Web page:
Vermundar þáttur og Upsa (The Tale of Vermundur and Upsi) in AM 409 fol. – University of Copenhagen

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16 June 2017

Vermundar þáttur og Upsa (The Tale of Vermundur and Upsi) in AM 409 fol.

Manuscript of the month

This short tale about a king and his heroic son, written on only two leaves of paper, is not only interesting due to its literary content. The transmission of the narrative and the several layers of translations which lie behind this text represent a fascinating case of cultural continuity and reinvigoration during the renaissance of manuscript production in seventeenth-century Iceland.

AM 409 fol., leaf 1r (Click on the image for a larger version)

In Beowulf, one of the most significant pieces of Old English literature (written at some point before AD 1000), we get a glimpse of one of the ancient kings of the Angles:

…forðam Offa wæs
geofum ond guðum, garcene man,
wide geweorðod, wisdome heold
eðel sinne; þonon Eomer woc
hæleðum to helpe, Hemminges mæg,
nefa Garmundes, niða cræftig. 
(ll. 1957–1962; Fulk et al. 2009: 66)

Indeed Offa, a spear-bold man, was widely honoured for gifts and battles; he held his homeland with wisdom. Thence sprang Eomer, to be a help to heroes–a kinsman of Hemming, grandson of Garmund, skillful in conflicts. 
(Swanton 1997: 127–29)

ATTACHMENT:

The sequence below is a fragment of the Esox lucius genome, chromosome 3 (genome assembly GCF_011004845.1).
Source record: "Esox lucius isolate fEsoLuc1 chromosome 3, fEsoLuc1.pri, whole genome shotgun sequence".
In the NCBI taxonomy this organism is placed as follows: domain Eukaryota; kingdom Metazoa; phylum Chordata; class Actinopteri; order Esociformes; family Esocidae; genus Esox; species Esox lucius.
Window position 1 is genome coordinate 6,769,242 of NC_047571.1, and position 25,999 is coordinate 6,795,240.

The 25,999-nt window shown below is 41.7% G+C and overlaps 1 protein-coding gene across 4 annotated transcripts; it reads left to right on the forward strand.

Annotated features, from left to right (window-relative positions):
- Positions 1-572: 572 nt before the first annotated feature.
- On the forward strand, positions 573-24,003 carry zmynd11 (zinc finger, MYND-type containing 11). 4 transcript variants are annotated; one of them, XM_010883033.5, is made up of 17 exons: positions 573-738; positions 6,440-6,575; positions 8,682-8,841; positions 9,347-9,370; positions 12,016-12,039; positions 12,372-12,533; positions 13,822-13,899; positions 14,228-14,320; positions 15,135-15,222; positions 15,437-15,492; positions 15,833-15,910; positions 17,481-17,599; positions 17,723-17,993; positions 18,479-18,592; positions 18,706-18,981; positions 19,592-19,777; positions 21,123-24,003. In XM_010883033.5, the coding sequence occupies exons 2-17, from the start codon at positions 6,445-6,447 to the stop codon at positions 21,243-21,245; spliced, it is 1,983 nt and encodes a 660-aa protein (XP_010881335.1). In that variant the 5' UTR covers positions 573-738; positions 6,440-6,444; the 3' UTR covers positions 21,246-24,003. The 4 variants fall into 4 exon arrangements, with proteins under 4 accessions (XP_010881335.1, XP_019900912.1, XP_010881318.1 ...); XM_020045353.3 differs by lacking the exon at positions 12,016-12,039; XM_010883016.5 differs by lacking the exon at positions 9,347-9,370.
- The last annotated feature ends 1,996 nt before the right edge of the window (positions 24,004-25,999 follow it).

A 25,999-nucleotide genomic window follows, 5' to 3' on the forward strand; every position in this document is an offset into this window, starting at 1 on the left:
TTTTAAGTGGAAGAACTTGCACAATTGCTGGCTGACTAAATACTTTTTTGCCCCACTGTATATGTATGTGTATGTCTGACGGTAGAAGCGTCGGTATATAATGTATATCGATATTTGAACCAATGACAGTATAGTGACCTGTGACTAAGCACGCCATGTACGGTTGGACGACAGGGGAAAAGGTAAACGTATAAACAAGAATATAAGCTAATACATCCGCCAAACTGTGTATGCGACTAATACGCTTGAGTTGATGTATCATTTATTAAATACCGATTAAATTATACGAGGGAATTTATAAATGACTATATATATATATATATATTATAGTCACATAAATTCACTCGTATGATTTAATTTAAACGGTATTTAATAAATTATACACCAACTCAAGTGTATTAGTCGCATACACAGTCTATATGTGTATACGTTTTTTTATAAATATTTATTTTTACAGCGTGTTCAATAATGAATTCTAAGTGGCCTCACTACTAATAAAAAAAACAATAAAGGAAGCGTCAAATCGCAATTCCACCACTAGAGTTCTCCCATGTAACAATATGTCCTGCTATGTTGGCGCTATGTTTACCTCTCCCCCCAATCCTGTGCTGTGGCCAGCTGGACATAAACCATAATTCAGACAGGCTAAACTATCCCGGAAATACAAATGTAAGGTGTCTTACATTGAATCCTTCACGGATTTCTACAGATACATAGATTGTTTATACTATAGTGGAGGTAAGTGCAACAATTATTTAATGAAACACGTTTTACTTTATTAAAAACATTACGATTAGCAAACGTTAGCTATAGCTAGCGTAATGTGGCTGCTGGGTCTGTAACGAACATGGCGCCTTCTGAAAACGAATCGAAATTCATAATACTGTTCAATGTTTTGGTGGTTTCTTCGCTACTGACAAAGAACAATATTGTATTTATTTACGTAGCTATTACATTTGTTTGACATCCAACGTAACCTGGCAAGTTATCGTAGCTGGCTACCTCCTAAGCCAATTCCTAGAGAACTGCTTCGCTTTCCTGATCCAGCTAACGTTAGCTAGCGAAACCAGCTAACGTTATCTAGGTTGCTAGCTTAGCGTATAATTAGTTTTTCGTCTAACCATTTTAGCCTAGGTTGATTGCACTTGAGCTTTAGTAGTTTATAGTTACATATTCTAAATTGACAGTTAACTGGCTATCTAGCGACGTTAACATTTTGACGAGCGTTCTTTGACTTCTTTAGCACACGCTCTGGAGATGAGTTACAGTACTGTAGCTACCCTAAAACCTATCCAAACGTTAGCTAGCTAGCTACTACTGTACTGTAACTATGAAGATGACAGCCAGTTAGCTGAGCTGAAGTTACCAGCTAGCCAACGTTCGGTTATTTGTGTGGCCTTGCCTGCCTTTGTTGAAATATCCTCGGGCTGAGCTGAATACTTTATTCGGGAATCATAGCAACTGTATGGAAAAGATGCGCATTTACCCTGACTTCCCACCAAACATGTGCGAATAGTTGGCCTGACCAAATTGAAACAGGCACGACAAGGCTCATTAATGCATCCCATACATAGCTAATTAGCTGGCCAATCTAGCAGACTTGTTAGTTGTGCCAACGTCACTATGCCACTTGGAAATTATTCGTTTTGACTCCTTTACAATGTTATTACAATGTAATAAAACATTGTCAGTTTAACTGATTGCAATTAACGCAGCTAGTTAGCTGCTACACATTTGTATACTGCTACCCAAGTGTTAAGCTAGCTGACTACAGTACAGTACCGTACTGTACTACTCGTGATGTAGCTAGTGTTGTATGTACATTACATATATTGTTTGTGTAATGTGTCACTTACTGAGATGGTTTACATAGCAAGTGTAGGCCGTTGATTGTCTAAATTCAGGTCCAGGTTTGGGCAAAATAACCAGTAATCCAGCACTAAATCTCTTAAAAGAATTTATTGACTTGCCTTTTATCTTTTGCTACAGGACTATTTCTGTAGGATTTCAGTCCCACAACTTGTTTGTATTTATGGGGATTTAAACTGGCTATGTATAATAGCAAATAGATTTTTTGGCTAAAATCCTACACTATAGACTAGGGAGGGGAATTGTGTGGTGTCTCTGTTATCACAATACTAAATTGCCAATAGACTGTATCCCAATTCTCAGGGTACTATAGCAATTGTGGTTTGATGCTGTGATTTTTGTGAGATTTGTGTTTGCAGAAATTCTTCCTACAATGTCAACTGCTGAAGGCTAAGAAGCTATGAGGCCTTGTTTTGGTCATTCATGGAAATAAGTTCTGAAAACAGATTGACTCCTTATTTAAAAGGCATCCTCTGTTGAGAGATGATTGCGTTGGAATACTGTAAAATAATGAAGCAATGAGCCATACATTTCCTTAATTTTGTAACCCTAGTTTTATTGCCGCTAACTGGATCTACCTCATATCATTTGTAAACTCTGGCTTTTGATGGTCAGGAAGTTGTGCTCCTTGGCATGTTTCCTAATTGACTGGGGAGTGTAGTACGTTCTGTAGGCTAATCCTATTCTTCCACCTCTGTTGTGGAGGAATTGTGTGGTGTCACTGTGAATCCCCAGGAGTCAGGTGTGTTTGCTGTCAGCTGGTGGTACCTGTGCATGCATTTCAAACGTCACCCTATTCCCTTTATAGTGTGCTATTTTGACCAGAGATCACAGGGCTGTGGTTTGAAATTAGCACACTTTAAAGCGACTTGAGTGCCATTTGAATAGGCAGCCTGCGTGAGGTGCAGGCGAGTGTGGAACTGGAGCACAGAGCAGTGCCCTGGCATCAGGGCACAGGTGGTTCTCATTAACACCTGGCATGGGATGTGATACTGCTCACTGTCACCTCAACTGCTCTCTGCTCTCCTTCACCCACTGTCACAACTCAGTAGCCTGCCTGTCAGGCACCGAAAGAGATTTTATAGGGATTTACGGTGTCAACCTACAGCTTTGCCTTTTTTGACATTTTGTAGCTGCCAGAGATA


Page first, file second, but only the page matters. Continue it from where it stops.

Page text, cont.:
This Offa, who shared his name with his famed descendant Offa of Mercia, is also mentioned in another Old English poem, Widsith or “Far-Journey”, as having won a great kingdom through battle. These brief references all seem to point to knowledge in the British Isles of a story comparable to that of the great champion Uffo, son of Wermundus, as it is also told in Saxo Grammaticus’ Gesta Danorum (Friis-Jensen & Fisher 2015: I,234–43) and Sven Aggesen’s Brevis Historia Regum Dacie (Christansen 1992: 50–54) (both from late twelfth-century Denmark). Indeed, it is the same narrative, which, in a testament to its longevity, is retold in the humble pair of seventeenth-century leaves which bear the shelfmark AM 409 fol.

The unexpected hero and the single combat

The narrative’s popularity over such an extended period can probably be attributed to its adoption of two of the most audience-pleasing tropes of heroic literature: the unexpected hero and the single combat. Upsi (as Offa/Uffo is called in the Icelandic version) is mute and apparently unequipped and incapable to succeed his father as king (a variation on what in many sagas is called the kolbítr-motif). But he surprises everyone by rising to the occasion when the kingdom is threatened by Saxon emissaries. A single combat (of sorts, there are actually two Saxons againt Upsi) takes place: this narrative strategy allows the intensity of international war to be condensed onto two (or more) individuals, heightening the audience’s ability to engage through its reduced focus. Both of these motifs combine in a dramatically novel way here: Vermundur (the Garmund of Beowulf and Wermundus of Saxo) is blind, and so when the single combat takes place he fearfully misinterprets the snick-snack of the swords to be the sound of his son being hacked to pieces.